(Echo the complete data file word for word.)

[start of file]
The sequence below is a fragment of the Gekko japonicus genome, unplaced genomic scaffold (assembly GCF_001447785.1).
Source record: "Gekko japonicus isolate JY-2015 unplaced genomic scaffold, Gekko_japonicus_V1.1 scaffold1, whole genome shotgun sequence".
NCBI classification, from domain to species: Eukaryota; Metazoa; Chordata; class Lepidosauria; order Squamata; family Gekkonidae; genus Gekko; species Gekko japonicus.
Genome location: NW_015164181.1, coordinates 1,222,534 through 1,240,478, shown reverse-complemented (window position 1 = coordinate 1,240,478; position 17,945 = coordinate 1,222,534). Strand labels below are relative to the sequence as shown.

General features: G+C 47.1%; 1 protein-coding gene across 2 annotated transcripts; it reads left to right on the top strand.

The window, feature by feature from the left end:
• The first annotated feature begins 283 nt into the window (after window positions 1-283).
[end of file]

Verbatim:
The sequence below is a fragment of the Gekko japonicus genome, unplaced genomic scaffold (assembly GCF_001447785.1).
Source record: "Gekko japonicus isolate JY-2015 unplaced genomic scaffold, Gekko_japonicus_V1.1 scaffold1, whole genome shotgun sequence".
NCBI classification, from domain to species: Eukaryota; Metazoa; Chordata; class Lepidosauria; order Squamata; family Gekkonidae; genus Gekko; species Gekko japonicus.
Genome location: NW_015164181.1, coordinates 1,222,534 through 1,240,478, shown reverse-complemented (window position 1 = coordinate 1,240,478; position 17,945 = coordinate 1,222,534). Strand labels below are relative to the sequence as shown.

General features: G+C 47.1%; 1 protein-coding gene across 2 annotated transcripts; it reads left to right on the top strand.

The window, feature by feature from the left end:
• The first annotated feature begins 283 nt into the window (after window positions 1-283).